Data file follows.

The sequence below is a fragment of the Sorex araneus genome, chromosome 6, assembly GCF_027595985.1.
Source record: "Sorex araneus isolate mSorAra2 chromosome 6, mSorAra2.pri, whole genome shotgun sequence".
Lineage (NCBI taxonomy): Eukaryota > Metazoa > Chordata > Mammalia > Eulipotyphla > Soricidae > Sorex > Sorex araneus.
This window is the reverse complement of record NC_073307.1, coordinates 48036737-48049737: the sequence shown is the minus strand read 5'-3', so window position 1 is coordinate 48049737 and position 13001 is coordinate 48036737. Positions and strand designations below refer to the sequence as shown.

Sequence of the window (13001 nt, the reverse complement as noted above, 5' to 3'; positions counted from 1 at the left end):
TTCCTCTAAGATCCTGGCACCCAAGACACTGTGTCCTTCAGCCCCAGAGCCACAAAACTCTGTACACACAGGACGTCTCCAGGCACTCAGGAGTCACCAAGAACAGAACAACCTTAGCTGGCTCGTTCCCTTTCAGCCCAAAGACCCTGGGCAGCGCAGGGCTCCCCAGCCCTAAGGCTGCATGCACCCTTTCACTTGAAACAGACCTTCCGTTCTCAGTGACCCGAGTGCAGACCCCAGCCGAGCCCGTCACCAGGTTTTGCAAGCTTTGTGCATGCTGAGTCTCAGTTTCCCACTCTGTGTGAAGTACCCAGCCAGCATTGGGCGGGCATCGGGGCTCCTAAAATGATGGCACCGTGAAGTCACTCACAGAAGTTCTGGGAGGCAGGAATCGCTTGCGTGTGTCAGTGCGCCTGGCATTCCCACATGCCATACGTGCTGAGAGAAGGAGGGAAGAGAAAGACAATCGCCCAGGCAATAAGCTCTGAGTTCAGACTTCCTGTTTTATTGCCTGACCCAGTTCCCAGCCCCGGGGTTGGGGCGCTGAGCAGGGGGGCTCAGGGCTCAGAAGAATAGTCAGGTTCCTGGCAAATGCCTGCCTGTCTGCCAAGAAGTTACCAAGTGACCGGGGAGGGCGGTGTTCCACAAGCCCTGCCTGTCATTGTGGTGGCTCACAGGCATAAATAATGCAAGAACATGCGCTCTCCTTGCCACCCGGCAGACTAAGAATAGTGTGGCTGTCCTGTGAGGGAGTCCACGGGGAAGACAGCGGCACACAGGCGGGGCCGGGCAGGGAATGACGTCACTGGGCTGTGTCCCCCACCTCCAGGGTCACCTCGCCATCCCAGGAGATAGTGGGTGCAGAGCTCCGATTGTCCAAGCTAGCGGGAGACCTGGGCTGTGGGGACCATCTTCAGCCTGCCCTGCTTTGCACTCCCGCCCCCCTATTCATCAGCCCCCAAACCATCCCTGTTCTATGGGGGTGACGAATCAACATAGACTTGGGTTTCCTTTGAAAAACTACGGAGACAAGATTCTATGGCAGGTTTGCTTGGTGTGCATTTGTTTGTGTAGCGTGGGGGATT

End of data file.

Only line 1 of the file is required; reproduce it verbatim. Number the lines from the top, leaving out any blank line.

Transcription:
The sequence below is a fragment of the Sorex araneus genome, chromosome 6, assembly GCF_027595985.1.